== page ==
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Super Bowl madness

Every year we worship at the altar of the Super Bowl. It’s the Big Game with the Big Halftime Show and the Big-Name Advertisers.

That we do this, explains why Donald Trump is now president. I’ll get to that shortly. But for now, back to the show.

From an advertising perspective, the Super Bowl is the most expensive commercial on television. This year, Fox charged upwards of $5 million per 30-second spot according to Sports Illustrated and that’s almost double what it was only ten years ago. The next closest program is the Academy Awards which gets about $2 million per commercial. Even the World Series—this year with the exciting inclusion of the Chicago Cubs—sold ads for $500,000, and that was for game seven. Advertisers are willing to pay those high prices for the Super Bowl because there is no other event when more than 110 million people of every demographic—moms, dads, kids, millennials, baby boomers—are watching in real time.

So who forked over the big bucks this year? There are many of the usual suspects, such as Anheuser-Busch (maker of Budweiser), GoDaddy (which traditionally runs a salacious ad but will tone it down this year), Pepsi, and Avocados from Mexico (which I suspect might pull out at the last minute if they can). New companies or companies trying to revive their brands, such as A 10 Haircare or Yellow Tail wine, advertise using a vast majority of their marketing budgets because they are hoping to make a big splash in a small amount of time.

Not all ads have been “leaked” prior to the game, so it is difficult to give you a best and worst. Of the ads I’ve seen, the John Malkovich ad for Squarespace is funny and entertaining, TurboTax using Humpty Dumpty to promote the ease of its services got me to laugh, and the Coen brothers do a tribute to “Easy Rider” for Mercedes which should easily appeal to its target of upscale boomers. My vote for worst thus far is a Mr. Clean ad, which shows the man in white sexily cleaning the house, a spot which has already created a lot of buzz but frankly left me flat because trying to make cleaning the house sexy is plain pushing it.

So what does all of this have to do with Donald Trump?

Since the 1930s, Americans have been framed as consumers rather than citizens according to historian Lizabeth Cohen in her book, A Consumers’ Republic. Buying products and services fueled the economy for decades, and simply going to the store was tantamount to fulfilling our civic duty. No more. As technology advanced and Silicon Valley disrupted more and more business sectors, our economy has become driven by Wall Street, not Main Street.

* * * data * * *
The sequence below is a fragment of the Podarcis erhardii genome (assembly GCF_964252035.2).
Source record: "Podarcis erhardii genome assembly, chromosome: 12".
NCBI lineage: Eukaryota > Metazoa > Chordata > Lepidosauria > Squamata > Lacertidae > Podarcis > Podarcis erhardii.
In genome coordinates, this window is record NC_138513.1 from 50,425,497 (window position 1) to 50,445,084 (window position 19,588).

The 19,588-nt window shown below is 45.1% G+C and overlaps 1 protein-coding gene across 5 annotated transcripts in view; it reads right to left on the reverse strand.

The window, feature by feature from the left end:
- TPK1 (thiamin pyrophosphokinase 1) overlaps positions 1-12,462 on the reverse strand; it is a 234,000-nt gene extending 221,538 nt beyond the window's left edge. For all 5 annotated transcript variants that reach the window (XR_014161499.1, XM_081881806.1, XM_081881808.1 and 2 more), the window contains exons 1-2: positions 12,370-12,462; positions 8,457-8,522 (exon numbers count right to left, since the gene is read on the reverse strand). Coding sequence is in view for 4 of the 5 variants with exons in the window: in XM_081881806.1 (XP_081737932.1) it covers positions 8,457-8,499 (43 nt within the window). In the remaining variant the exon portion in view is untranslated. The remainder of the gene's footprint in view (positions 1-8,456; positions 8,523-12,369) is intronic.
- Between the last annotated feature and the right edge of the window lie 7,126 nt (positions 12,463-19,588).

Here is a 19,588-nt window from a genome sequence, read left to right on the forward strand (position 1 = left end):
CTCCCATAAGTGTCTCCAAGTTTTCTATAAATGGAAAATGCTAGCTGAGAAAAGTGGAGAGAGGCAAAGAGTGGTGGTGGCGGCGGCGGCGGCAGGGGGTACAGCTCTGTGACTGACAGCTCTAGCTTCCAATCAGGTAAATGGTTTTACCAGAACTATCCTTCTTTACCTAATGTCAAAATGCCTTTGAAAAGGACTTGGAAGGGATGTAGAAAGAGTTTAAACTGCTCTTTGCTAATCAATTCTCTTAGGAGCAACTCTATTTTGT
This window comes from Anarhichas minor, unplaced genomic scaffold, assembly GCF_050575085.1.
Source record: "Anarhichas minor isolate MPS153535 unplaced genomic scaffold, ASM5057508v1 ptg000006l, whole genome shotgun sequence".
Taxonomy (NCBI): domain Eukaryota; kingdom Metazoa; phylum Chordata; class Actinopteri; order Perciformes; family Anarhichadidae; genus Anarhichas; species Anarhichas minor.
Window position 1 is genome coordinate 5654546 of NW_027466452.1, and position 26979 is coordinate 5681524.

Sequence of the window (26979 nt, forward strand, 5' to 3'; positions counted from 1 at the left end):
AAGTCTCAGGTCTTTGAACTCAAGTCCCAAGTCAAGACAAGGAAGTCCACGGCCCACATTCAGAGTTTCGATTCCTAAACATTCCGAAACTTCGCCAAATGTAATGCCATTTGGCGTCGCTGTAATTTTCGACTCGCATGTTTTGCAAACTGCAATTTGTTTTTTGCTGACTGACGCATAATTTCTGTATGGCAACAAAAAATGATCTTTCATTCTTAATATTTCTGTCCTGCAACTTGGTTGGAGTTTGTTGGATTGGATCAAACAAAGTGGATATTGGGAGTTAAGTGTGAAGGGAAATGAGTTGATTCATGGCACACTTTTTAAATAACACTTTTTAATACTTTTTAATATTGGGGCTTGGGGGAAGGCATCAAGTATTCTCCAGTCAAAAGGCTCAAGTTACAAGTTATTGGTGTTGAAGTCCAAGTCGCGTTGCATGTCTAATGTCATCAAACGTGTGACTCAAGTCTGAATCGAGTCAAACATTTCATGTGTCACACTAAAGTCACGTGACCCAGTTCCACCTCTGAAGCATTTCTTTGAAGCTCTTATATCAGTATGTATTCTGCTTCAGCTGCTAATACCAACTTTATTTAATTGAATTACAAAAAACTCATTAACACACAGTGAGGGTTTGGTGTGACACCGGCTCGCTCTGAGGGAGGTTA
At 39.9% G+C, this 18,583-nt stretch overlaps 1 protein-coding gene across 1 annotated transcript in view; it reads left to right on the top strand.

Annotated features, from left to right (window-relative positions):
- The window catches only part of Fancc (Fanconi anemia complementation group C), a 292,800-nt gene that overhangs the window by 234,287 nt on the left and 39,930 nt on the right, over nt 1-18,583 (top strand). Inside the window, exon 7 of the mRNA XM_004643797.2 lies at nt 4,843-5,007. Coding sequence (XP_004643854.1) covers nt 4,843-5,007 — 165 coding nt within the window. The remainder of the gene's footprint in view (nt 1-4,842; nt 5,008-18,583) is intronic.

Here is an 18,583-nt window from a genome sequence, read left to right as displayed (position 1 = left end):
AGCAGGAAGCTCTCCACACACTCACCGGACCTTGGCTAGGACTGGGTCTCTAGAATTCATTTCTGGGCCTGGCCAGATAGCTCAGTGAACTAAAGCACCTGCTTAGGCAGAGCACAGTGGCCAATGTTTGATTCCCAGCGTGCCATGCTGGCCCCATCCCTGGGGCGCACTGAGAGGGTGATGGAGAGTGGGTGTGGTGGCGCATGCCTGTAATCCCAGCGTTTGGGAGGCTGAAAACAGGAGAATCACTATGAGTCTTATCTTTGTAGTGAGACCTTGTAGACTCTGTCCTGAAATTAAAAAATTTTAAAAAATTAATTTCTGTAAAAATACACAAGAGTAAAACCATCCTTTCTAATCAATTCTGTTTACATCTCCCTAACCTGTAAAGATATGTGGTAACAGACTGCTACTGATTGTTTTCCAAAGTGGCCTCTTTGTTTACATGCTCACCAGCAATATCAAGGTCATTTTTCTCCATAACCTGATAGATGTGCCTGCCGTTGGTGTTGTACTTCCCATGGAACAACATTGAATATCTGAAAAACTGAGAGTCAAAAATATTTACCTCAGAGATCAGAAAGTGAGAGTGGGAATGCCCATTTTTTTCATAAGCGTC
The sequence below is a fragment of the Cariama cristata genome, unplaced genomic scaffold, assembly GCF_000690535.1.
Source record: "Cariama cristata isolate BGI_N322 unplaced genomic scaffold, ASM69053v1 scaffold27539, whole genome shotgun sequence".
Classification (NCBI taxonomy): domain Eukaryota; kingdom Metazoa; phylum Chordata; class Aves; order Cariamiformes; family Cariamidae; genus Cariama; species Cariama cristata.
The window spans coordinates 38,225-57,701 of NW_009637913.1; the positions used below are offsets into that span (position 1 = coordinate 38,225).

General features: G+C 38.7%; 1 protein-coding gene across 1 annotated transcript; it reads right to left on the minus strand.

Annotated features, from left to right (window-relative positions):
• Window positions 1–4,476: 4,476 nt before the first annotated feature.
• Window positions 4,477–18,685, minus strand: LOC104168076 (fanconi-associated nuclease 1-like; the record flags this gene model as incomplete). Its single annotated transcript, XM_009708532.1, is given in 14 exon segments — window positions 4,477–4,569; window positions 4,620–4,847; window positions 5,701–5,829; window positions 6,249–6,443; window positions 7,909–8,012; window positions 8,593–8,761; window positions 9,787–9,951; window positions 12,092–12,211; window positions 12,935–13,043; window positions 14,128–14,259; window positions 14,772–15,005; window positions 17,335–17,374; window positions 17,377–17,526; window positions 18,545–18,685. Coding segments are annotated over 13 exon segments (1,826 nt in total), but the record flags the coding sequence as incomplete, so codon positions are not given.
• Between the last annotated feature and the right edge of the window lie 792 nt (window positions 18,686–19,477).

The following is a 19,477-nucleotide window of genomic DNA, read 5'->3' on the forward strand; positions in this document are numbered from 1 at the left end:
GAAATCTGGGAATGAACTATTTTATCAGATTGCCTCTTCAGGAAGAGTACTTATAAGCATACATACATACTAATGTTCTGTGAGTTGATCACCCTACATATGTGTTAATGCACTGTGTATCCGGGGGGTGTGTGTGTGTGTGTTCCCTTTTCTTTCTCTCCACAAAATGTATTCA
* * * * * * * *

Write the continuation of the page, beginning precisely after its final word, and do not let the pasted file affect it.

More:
In her book, Strangers in Their Own Land, Arlie Hochschild explains the impact of this on our society. Middle class Americans—and particularly white, male, middle-class Americans—feel like they have been standing in line waiting for their due and everyone else is getting to jump ahead. Women got more rights, the government is helping African Americans through Affirmative Action, even endangered species are protected by environmental legislation while no one helps them. I’m not saying this is necessarily true. I’m saying this is what they perceive.

Watch TV by Pavlofox. CC0 public domain via Pixabay.

Integral to that perception—and something Hochschild does not address in the book—is the influence that media and advertising have on that perception. (I am not talking here about Fox News, which would take an article of its own.) Advertising and the programming in which it appears cannot but help make people feel like they are getting further and further behind. Advertisers are most interested in people with money to spend—particularly young people with money to spend—and their commercials reflect this. Imagine knowing that you can barely make a living, your home is not paid for, you didn’t go to college because you expected to work in a coal mine or a factory that didn’t require you to do so. You come home to relax and watch TV, and what is on? Shows about fabulously rich African Americans, overly educated white coastal intellectuals, and zombies. There’s no getting away from the idea that the American Dream is fundamentally broken.

A respite has been football, long the highest-rated programming on television. Unfortunately, that will likely be gone soon too. Television rights for football come up for renewal in 2021. As Barry Lowenthal, president of media buying firm The Media Kitchen states in an article on MediaPost, “Given the dominance of the streaming companies and the war chests being amassed by Amazon, Apple, Google and Facebook (FB is 14x the size of CBS), we should not assume that the broadcast and cable networks will win the next auction.” Four years down the road even this small relief will be a memory.

Businesses and celebrities have replaced government and gods. Malls have become vacation destinations. Companies implement cradle-to-grave marketing strategies. Mobile technologies enable advertisers to track us and sell to us 24 hours a day.

It makes perfect sense, then, that millions of Americans would buy into a come-on from a TV pitch man. Americans have been groomed to see advertising and business as the solution to our problems. A seemingly rich, seemingly successful businessman claimed he was going to “Make America Great Again” and more than 60 million people bought the brand.

But reality TV is far from real, and this Big Game is likely one of the last big events for advertisers. What we are seeing now is the price we pay for having paid more attention to capitalism and commerce than democracy and diplomacy.

Featured image credit: “American Football” by filterssofly. CC0 Public Domain via Pixabay.

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